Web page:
Friday, May 31, 2013

Guest Post Exchange: Writing YA Characters That Kids Will Love and Adults Won't Even Notice by Michael Hiebert

I recently met author Michael Hiebert through Writer's Village University. He came up with the fantastic idea of exchanging guest posts on our blogs. If you're writing for the YA market, I think you'll really enjoy this post about winning over young adult readers. When you've read this one, go read mine on his blog! And leave us comments. They make us warm and giggly!

Writing YA Characters That Kids Will Love
& Adults Won't Even Notice

by
Michael Hiebert


BUY it HERE!
I write a fair amount of YA, although if you looked at Amazon, you wouldn't know it. You'd see one book that gives the appearance of being a YA book, and that's my book Dolls. However, I also have five short story collections available and many of the stories in those books I would also call YA, even though the collections themselves don't say it on the covers. See, I trick people. What's the difference between a YA book and an adult book if the main character's a really cool kid who's designed to be a weapon and is only twelve years old, and the story is an SF/Fantasy with tons of rockets and exploding things, and it grips your attention and doesn't let go until nine thousand novella-length-words later? Far as I can tell, nothing. It's just a good story that you can leave on the table and if your kid happens to pick it up and start reading it, you don't have to snatch it away, embarrassed.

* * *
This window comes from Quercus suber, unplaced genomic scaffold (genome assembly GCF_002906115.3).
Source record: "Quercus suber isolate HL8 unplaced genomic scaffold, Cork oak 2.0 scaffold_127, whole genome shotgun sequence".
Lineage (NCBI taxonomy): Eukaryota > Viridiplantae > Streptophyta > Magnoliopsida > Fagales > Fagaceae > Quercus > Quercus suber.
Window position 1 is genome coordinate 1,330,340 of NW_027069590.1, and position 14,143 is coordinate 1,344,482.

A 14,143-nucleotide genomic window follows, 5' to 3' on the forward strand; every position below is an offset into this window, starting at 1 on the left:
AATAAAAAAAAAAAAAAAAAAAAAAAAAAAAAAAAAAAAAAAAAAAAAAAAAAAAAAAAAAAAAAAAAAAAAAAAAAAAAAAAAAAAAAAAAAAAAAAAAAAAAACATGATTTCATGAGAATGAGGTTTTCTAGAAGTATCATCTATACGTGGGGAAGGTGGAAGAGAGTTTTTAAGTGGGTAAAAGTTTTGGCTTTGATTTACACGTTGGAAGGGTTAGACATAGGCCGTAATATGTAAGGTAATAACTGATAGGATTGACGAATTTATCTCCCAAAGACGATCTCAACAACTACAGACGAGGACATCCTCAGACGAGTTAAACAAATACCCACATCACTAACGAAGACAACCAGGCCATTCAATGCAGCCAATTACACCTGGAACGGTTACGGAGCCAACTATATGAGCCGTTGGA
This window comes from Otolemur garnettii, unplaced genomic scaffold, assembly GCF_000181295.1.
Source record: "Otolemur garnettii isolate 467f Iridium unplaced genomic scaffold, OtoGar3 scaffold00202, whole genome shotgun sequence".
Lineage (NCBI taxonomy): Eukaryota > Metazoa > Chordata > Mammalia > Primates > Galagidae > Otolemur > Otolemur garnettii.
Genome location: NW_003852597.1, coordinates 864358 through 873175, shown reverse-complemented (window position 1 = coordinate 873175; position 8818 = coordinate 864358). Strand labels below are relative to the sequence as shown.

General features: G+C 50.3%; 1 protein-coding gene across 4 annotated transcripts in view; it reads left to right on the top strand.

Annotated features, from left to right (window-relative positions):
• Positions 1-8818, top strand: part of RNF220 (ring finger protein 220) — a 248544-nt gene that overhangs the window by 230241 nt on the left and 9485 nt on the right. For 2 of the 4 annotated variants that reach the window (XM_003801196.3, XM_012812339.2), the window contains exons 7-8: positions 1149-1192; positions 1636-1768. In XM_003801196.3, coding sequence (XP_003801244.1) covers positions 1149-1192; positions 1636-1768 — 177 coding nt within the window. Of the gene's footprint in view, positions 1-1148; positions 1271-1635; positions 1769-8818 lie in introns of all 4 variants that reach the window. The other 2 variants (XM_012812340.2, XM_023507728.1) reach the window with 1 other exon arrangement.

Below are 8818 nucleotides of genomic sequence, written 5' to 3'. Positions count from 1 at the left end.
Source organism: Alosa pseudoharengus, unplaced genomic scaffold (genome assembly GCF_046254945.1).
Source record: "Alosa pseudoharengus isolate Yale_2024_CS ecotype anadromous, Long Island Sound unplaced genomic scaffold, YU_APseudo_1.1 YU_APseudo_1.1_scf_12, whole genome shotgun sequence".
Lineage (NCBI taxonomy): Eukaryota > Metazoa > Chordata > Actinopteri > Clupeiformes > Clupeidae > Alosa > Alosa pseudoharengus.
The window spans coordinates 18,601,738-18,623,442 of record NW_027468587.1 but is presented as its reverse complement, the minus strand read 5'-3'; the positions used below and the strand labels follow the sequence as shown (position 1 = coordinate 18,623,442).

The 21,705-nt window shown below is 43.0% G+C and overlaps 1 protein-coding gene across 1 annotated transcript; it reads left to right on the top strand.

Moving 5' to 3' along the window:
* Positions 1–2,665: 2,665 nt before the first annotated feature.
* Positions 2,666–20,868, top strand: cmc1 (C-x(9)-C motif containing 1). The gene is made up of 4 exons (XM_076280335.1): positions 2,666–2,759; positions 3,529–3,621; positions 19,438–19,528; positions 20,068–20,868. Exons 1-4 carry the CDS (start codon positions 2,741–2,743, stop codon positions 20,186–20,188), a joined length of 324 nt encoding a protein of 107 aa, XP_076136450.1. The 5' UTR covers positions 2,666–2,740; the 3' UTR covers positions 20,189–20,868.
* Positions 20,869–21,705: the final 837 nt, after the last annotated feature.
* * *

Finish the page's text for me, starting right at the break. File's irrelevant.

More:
Kids don't want characters that pander to "their level." They want to read the same great stories everyone else is reading, albeit without any naughty words or elicit sex. And actually, I recently bought a Harlequin Teen Romance and I don't have any idea what age group it's targeted for, but there's more sex in that book than there was at my wedding. And it's a book about zombies (It's called Alice in Zombieland, if anyone's interested).